Despite the relative widespread access to CBD nationwide, regulation and legality are still somewhat unclear. Policy is still catching up to public interest. In July 2019, the FDA (U.S. Food and Drug Administration) released their take on the science and safety of CBD products. The current status of CBD at the federal level is complicated. We’ve done our best to spell out some of the big questions below.
Is CBD Legal?
The big question everyone is wondering: Is CBD legal? The short answer is yes! But the longer answer is a bit more complicated.
On the federal level, purchasing CBD is legal as long as the strain contains less than 0.3% THC. In the 2018 Farm Bill, Congress legalized hemp sales federally. The hemp plant is in the cannabis family. If hemp contains more than 0.3% THC, however, it is considered marijuana, which is still illegal on the federal level.
There are currently 11 U.S. states that have legalized the use of marijuana: Alaska, California, Colorado, Maine, Massachusetts, Michigan, Nevada, Oregon, Vermont, Washington, and Washington, DC. An additional 22 states have legalized the use of medical marijuana, which essentially allows marijuana as long as you have a prescription from a doctor.
When it comes to the legal status of CBD worldwide, it varies somewhat. In Europe, most countries have legalized hemp-derived CBD, as long as it stays below 0.2% THC content. In Asia, however, many countries maintain strict laws against cannabis consumption. Latin America has opened the door for a number of laws regarding hemp-derived CBD.
Mexico, in particular, is leading the pack. In fact, the country is gearing up to vote on the legalization of recreational marijuana.
Across the globe, both the public and policy makers are gaining interest in the positive potential of CBD. Already, nearly 50 countries around the world have legalized hemp-derived CBD use. That number will continue to grow as science and research catches up to public interest.
Is CBD Well-Researched?
Part of the difficulty in legitimizing and legalizing cannabis products on a federal level is the relative lack of clinical research to back up claims about CBD. Until the FDA backs CBD as a whole, the research will be under-funded and less accepted in the medical community.
Further Reading: This 2017 article explores the various regulatory and financial barriers that face the cannabis industry, especially as it relates to conducting ongoing research.
That is not to say there is a total lack of studies out there on CBD. In fact, we’ve included numerous interesting studies throughout this guide that are backed by clinical trials and peer-reviewed journals. As a whole, though, CBD research is still in its early stages. There is much more to learn about this amazing plant!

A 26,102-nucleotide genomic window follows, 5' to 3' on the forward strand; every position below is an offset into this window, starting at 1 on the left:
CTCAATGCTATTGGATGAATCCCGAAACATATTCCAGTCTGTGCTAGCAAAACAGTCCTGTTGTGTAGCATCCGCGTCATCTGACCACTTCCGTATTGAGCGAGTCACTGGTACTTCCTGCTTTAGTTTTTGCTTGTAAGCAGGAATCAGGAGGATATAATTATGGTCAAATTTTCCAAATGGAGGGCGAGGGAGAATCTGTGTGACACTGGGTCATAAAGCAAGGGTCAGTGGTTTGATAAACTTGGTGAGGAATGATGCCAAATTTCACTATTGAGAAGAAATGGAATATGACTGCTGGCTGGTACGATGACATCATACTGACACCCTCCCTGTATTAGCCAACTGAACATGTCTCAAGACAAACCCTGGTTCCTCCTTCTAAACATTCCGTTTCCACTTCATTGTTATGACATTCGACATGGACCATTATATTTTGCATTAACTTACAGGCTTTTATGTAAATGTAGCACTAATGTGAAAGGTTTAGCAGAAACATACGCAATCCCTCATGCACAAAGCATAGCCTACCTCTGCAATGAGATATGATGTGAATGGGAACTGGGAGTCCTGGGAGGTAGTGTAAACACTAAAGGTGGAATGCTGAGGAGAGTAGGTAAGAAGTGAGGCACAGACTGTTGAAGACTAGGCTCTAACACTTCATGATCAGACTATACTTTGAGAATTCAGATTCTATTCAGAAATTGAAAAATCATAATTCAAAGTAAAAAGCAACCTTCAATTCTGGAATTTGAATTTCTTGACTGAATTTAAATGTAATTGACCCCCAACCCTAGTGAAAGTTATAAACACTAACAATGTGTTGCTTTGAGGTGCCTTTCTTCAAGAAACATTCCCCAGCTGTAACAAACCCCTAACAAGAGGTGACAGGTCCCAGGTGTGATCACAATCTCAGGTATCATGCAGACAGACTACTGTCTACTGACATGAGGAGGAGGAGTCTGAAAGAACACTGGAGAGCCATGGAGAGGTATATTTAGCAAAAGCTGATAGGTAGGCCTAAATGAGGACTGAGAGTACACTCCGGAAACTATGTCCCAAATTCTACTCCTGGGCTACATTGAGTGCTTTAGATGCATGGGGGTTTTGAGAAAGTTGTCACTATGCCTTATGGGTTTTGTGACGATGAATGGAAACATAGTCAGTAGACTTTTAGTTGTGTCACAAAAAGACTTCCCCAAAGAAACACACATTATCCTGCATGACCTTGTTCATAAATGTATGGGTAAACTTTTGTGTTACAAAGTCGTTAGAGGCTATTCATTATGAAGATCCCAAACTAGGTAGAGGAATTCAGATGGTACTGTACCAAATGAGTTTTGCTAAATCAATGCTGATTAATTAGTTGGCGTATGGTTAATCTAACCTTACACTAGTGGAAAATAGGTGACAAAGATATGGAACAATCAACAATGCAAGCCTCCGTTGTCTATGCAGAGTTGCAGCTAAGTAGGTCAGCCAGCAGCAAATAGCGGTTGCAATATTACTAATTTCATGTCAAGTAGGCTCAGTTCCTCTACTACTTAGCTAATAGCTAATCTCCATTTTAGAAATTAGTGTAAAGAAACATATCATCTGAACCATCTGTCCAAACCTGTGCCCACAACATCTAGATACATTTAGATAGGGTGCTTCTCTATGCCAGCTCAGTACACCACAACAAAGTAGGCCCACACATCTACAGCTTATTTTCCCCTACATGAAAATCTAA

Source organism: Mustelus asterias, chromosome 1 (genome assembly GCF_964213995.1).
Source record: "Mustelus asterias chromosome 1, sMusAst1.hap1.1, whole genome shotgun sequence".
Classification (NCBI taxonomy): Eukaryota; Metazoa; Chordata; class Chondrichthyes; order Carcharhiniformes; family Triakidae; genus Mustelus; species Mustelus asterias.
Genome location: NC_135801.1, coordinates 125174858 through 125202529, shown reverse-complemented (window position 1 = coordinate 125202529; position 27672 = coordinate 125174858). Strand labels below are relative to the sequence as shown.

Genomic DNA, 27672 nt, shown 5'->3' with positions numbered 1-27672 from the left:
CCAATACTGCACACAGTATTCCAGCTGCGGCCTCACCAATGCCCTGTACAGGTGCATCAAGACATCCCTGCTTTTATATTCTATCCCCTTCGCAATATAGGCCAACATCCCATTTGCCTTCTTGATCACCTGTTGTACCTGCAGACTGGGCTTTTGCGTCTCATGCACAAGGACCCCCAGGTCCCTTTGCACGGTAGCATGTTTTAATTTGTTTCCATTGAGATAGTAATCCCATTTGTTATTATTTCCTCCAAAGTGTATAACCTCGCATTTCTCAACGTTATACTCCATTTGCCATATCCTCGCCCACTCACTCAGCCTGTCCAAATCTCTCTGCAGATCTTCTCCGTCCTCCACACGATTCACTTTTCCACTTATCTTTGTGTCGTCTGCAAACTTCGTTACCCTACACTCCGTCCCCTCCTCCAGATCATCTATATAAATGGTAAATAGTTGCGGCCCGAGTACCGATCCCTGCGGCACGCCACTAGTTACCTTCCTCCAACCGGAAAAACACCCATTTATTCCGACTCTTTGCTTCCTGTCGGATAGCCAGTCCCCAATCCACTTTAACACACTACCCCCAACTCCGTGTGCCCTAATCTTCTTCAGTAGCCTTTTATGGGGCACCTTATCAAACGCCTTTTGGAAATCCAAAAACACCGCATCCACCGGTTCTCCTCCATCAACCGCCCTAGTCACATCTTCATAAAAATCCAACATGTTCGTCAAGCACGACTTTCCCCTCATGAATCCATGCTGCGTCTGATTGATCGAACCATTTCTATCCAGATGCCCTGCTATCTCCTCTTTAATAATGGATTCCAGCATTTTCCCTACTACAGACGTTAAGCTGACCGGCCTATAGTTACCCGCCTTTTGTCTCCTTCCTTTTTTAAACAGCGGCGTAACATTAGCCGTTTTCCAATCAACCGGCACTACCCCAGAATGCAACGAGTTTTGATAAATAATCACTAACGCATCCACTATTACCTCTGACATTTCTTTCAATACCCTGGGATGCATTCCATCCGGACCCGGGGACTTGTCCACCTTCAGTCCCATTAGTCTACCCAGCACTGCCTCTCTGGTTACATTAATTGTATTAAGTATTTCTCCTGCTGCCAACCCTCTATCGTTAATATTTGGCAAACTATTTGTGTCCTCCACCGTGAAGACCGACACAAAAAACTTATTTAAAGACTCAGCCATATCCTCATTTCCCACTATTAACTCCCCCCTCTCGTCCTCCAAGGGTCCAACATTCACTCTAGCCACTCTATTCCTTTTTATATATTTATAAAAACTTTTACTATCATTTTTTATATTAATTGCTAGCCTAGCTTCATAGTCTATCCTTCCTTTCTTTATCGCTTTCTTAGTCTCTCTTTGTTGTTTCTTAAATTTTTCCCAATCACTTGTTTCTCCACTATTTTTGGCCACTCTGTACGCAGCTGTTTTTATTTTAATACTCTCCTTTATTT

Are There Side Effects to CBD?
If you are considering using CBD for the first time, the best thing you can do is talk to your doctor. Your doctor will be able to give you a recommendation for dosage, method, and use according to your specific health needs.
While the side effects of CBD are relatively non-existent, there are a few precautions to consider. In some rare cases, CBD side effects have included:
- Weight change / Appetite change
Another precaution to take before using CBD for the first time is to review your current medications. Your doctor will be helpful in advising which prescription medications could possibly mix poorly with CBD.
Maybe you’ve heard of the “grapefruit rule.” Doctors warn against mixing some medications with grapefruit juice. Common ones are Lipitor (cholesterol medication) and Claritin (allergy medication). Grapefruit juice interferes with enzymes in your liver, which in turn affects how you metabolize the medication.
If you are on these medications, it can be dangerous to add CBD to the mix. CBD acts in a similar way to grapefruit juice by inhibiting the enzymes that metabolize your medication. As a result, your medication can stay in your system longer. As a rule, just make sure your doctor signs off on your CBD usage.
The Bottom Line
Hopefully by now it’s clear to you that CBD is a wildly useful and versatile product that can yield huge health benefits.
If you are new to CBD, you have lots of different options in using it for the first time: consuming it orally, topically, or inhaling it. You can use CBD to treat chronic health conditions, anxiety, sexual health, and more. Hemp-derived CBD products are legal in the United States, as long as they contain less than 0.3% THC. Similar laws are in place in over 45 different countries.
Beyond ingesting CBD to address health concerns, you can find CBD in tons of other fun day-to-day products like makeup, soaps, shampoos, and bath bombs. Even more, CBD is not just beneficial to us. CBD is also a lifesaver for our best friends — our pets! You can find CBD pet treats and tinctures to help out with pet anxiety, joint pain, and more.
Our understanding of CBD is continually expanding, especially as clinical research in the area picks up speed. But what’s the bottom line? CBD is safe and effective. Our bodies are literally designed to interact with its healing properties. Now that you’re practically an expert in CBD, go see/try for yourself!